Blackbird tagged with $350K in attorney fees; trial judge wanted to deter the licensing entity from
Blackbird Tech LLC, DBA Blackbird Technologies,
Plaintiff-Appellant v. Health In Motion LLC, DBA Inspire Fitness, Leisure Fitness Equipment LLC,
December 16, 2019
Case Summary by Frederick Hadidi
35 USC §285 says that a court “may award reasonable attorney fees to the prevailing party” in exceptional cases. The Supreme Court’s 2014 Octane Fitness decision explains that such a case is one that “stands out from others respect to the substantive strength of a party’s litigating position … or the unreasonable manner in which the case was litigated.” The Court went on to say that there is no precise rule or formula for making these determinations; rather District Courts may “determine whether a case is ‘exceptional’ in the case-by-case exercise of their discretion, considering the totality of the circumstances.”
In the decision in this case (Blackbird Tech v. Health in Motion), the Federal Circuit describes a raft of litigation (mis)behaviors that—when combined as they were here—can lead to a sizable attorney fee award.
Blackbird Tech LLC is a patent licensing entity that is owned by attorneys. As of 2018 it had filed more than 110 patent litigations, none of which had been decided on the merits in its favor. In the case it had filed against Health in Motion, Blackbird asserted US patent no. 6,705,976, which is directed to a resistive training exercise device.
After making a series of progressively smaller settlement demands (including a zero-dollar “walkaway” offer), after opposing the defendant’s summary judgment motion, and shortly before trial, Blackbird executed a covenant not to sue and filed a motion to dismiss. Health in Motion then moved for more than $350,000 in attorney fees.
In its order granting the defendant’s motion, the District Court found that Blackbird’s claim construction and infringement positions were “meritless” and “frivolous.” Blackbird appealed, arguing that the trial judge had abused his discretion in granting the fee award.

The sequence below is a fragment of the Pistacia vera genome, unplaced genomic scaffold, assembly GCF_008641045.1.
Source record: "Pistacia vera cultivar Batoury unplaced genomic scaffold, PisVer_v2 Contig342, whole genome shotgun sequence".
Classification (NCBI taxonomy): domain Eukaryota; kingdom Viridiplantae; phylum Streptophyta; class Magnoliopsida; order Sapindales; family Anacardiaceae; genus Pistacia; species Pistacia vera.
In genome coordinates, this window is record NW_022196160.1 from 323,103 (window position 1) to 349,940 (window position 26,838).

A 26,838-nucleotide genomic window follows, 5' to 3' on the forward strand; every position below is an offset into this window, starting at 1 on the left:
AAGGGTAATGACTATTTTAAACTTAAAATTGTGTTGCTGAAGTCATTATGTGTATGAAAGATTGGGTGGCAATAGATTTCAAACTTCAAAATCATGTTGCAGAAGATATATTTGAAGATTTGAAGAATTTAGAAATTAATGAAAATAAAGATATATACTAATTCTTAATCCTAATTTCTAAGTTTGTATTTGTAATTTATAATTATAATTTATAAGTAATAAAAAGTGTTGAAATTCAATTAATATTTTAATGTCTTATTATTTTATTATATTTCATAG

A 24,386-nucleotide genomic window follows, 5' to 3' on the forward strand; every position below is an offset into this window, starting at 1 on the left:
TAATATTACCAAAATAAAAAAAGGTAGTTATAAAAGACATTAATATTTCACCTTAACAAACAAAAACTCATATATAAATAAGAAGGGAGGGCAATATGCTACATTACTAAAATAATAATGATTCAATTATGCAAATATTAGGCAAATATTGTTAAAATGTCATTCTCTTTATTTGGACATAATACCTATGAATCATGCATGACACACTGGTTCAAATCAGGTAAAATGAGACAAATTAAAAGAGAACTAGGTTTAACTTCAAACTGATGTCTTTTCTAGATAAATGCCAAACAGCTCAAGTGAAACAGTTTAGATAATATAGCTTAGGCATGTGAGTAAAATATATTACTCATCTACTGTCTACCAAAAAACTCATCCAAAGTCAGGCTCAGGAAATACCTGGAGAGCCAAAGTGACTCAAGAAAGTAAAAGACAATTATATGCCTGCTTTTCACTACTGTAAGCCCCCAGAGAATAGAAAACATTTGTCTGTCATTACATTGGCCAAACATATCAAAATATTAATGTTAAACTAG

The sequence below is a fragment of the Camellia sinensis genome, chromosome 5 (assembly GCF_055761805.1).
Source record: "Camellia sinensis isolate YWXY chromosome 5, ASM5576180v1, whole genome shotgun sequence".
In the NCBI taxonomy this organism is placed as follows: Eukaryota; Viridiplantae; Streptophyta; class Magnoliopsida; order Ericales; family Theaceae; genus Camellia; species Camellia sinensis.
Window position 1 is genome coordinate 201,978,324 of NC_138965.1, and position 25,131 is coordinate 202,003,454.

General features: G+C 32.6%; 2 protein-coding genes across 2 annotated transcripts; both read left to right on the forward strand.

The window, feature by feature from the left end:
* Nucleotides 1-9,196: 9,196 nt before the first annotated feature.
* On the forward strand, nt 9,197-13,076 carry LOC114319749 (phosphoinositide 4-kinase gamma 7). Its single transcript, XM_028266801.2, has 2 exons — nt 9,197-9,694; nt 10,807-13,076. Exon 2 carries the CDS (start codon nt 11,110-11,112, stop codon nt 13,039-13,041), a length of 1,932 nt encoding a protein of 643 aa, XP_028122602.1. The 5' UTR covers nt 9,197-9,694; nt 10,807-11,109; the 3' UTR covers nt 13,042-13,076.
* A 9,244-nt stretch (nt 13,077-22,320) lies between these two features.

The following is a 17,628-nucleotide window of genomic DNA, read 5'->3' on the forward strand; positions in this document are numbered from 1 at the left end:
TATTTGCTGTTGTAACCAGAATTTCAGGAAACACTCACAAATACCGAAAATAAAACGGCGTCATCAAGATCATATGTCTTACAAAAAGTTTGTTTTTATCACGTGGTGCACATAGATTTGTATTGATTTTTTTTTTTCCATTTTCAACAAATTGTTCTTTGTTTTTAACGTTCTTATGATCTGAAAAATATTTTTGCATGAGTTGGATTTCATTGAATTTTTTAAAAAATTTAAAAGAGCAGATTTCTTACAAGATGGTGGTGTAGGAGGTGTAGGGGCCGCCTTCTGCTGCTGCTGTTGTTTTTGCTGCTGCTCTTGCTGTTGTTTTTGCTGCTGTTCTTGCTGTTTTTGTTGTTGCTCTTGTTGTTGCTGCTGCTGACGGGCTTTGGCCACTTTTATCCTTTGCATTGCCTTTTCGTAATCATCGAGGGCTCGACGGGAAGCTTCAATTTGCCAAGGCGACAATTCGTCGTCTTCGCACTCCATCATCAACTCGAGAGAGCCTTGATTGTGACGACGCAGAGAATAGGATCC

In its decision affirming the award, the Federal Circuit agreed with the lower court that Blackbird’s claim construction and infringement positions were meritless, noting that even if the plaintiff’s arguments were assumed to be correct, there would still be no infringement of the asserted claims.
Blackbird also made the case that the attorney fee award was improper, because neither the District Court nor the defendant adequately informed Blackbird that its positions were weak. The Court of Appeals rejected this argument, pointing out that “the exercise of even a modicum of due diligence by Blackbird, as part of a pre-suit investigation, would have revealed the weaknesses in its litigation position.” The panel also said that Blackbird was made aware of the defendant’s intention to seek attorney fees at least as early as 2016, when Health in Motion requested attorney fees in its answer to Blackbird’s complaint.
Next, the Federal Circuit said that the lower court did not abuse its discretion in determining that the case “stands out” with regard to the manner in which Blackbird litigated, explaining that the record shows “numerous, unexcused delays” by Blackbird in producing documents, as well as the plaintiff’s attempts to withhold responsive documents entirely. Moreover, Blackbird had made “multiple settlement demands that were far less than the anticipated cost of defense,” showing that Blackbird had acted in bad faith by “exploiting the high cost to defend complex litigations to extract a nuisance value settlement.”
The District Court’s decision also explained that its attorney fee award was intended to deter Blackbird from making similar weak arguments in the future, and noted that the plaintiff had filed 100+ patent litigations, without a single case decided on the merits in its favor. Citing its 2017 Inventor Holdings decision, the Federal Circuit agreed that it was within the lower court’s discretion to consider deterrence when deciding whether to award attorney fees.
Blackbird’s final argument was that given the amount at stake —the first settlement offer was only for $80,000)—the District Court should have determined whether it is reasonable to spend more than $350,000 to defend such a small claim. Although there are Federal Circuit decisions that caution against spending “countless hours” defending against small claims, the Court of Appeals said that the number of hours billed in this case (about 650) is not even close to the “countless hours” mentioned in those decisions, and that the record supports the conclusion that the plaintiff’s conduct “so severely affected every stage of the litigation that a full award of attorney fees was proper here.” Click here for the PDF.